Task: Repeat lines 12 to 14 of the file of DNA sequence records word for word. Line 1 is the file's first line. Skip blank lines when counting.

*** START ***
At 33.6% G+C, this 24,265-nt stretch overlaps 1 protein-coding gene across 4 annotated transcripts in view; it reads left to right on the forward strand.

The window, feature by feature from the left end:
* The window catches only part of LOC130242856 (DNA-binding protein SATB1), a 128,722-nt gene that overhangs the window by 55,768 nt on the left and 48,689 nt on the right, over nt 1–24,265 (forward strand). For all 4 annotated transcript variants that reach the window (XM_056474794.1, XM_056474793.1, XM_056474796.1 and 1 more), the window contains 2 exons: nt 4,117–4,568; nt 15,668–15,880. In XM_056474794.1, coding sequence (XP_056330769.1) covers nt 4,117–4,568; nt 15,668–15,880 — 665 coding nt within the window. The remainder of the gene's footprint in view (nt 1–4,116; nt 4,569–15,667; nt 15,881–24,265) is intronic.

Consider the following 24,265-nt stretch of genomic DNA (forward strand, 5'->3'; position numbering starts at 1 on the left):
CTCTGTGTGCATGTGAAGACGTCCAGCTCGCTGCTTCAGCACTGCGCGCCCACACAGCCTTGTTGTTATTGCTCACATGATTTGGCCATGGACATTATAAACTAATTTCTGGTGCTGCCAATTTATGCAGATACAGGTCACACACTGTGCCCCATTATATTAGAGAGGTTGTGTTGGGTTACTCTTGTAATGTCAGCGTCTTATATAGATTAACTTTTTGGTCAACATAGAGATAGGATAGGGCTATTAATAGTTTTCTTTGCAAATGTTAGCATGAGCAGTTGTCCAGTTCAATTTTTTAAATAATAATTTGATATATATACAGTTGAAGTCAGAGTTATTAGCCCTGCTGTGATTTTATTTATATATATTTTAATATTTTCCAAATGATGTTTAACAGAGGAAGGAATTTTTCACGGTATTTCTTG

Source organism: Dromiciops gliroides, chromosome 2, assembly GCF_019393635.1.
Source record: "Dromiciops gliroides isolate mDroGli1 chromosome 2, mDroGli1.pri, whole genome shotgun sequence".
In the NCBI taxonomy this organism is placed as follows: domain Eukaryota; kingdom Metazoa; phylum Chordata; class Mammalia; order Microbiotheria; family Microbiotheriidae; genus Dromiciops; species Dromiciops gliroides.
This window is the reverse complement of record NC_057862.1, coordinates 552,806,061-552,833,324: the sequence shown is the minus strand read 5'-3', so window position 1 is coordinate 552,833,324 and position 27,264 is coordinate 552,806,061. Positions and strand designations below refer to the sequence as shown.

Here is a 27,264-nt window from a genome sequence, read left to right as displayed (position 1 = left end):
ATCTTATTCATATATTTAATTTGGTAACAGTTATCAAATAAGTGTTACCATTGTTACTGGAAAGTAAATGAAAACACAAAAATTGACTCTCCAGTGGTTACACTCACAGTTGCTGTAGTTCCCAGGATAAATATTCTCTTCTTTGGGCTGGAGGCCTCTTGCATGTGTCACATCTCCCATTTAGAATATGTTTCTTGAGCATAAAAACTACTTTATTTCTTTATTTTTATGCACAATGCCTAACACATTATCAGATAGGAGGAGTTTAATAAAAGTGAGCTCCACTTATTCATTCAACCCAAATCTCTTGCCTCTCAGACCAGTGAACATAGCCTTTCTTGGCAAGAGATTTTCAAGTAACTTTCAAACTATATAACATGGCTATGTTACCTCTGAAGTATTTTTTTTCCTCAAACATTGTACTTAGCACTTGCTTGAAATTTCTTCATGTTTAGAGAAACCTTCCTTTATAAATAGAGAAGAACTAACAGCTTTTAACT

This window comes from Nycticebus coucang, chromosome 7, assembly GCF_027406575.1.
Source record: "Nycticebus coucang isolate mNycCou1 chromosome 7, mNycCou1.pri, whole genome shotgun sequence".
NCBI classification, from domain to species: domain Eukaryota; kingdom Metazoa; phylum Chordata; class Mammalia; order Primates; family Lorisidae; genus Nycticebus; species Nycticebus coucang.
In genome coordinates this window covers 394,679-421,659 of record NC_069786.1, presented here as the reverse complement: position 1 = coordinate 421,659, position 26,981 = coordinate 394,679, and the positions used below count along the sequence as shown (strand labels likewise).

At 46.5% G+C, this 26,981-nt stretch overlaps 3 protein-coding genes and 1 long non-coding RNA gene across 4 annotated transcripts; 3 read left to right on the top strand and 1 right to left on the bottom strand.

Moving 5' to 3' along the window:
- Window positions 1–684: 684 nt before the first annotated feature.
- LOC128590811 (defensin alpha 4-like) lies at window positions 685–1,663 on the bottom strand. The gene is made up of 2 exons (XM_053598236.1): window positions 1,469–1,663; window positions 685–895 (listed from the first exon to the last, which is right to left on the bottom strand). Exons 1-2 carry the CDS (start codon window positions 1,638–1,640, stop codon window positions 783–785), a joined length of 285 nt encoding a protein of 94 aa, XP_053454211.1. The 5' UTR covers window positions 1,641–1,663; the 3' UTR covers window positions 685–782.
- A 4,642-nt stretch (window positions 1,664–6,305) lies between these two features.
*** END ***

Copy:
This window comes from Nycticebus coucang, chromosome 7, assembly GCF_027406575.1.
Source record: "Nycticebus coucang isolate mNycCou1 chromosome 7, mNycCou1.pri, whole genome shotgun sequence".
NCBI classification, from domain to species: domain Eukaryota; kingdom Metazoa; phylum Chordata; class Mammalia; order Primates; family Lorisidae; genus Nycticebus; species Nycticebus coucang.